Waris Shah’s Heer Ranjha is one of the definitive works of the Sufiana tradition, often described as the Punjabi Romeo and Juliet. An epic love poem set in 18th-century undivided Punjab, its profound yet enchanting verses are a treasure trove of Punjabi phrases, idioms and sayings.
At the centre of the Heer is a message of romantic love as an expression of the mystical love of the human soul towards God, the quintessential subject of Sufism. Transcending the religious and political gulf that has split the region over the last century, is it this universal theme of profound love that has continued to inspire and enchant audiences from across the cultural divide?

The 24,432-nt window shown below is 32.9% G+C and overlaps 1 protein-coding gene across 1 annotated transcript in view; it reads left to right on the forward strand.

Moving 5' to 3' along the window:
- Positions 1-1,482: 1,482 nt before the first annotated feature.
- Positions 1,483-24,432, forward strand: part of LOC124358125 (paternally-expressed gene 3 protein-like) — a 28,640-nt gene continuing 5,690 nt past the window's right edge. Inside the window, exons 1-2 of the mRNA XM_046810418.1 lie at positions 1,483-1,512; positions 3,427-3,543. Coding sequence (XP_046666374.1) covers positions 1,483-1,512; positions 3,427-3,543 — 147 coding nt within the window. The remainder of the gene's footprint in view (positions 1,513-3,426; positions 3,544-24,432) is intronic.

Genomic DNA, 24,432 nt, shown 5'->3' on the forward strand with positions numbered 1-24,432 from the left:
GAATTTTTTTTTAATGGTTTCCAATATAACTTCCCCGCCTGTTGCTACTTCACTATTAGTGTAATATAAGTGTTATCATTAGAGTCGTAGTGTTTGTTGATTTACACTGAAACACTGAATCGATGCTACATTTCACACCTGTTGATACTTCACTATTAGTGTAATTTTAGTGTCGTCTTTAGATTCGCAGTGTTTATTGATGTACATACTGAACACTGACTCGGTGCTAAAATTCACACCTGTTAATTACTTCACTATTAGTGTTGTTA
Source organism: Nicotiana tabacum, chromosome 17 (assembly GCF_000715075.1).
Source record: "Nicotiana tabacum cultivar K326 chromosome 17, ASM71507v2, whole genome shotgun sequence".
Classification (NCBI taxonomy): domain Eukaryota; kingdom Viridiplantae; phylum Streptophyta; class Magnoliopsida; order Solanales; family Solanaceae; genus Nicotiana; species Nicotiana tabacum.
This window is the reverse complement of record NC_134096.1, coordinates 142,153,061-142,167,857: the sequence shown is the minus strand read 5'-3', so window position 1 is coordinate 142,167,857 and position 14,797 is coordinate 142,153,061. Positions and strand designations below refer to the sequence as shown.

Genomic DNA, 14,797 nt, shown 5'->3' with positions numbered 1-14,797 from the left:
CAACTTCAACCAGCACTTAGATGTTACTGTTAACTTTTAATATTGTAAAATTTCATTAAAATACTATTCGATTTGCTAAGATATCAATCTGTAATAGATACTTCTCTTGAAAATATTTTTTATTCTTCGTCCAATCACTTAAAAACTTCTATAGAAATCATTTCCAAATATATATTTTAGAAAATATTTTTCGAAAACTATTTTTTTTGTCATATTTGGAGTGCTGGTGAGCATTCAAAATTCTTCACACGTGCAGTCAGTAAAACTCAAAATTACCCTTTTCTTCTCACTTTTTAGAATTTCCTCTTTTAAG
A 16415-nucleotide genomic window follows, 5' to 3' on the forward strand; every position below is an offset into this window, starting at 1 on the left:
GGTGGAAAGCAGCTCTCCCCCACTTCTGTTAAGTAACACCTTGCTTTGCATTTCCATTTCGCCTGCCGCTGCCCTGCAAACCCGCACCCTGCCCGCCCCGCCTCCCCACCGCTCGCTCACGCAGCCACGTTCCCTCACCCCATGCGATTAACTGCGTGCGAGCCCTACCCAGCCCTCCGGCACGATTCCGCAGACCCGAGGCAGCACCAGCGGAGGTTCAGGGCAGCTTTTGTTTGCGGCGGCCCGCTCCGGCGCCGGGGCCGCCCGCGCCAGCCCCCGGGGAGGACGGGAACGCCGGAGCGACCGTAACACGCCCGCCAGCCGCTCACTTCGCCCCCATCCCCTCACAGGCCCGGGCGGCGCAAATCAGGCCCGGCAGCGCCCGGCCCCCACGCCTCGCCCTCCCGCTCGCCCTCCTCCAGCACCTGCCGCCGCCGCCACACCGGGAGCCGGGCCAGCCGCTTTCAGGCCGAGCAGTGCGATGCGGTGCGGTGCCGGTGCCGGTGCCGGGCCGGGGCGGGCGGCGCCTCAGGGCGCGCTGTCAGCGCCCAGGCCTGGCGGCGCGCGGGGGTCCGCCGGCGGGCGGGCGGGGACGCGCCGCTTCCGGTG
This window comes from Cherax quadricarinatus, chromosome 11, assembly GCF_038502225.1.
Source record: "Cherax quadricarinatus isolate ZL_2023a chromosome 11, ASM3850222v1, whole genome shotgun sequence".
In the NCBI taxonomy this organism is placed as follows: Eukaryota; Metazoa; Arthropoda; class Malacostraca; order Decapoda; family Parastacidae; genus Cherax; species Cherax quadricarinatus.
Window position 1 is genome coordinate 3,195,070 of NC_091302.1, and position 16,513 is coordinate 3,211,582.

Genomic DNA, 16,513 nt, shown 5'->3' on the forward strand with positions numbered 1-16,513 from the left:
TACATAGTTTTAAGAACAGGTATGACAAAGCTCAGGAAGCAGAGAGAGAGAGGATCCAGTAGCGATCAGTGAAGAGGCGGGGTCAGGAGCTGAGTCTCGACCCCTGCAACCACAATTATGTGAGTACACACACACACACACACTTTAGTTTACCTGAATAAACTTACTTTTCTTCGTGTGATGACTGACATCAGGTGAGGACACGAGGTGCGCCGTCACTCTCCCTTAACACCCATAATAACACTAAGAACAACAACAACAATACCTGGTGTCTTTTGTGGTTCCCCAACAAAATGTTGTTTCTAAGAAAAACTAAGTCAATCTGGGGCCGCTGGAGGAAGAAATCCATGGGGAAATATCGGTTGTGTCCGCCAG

Our panel, made up of Punjabi poet and Heer expert, Mahmood Awan, Sikh faith advisor, Pritpal Singh, and playwright and poet, Avaes Muhammed, will bring both expertise and personal reflections to a poignant discussion of the origins of this iconic poem. Where did this story come from? What is it really about? And why is it that Waris Shah’s Heer stands above all others as the most popular and best-loved poem of the Sufi tradition?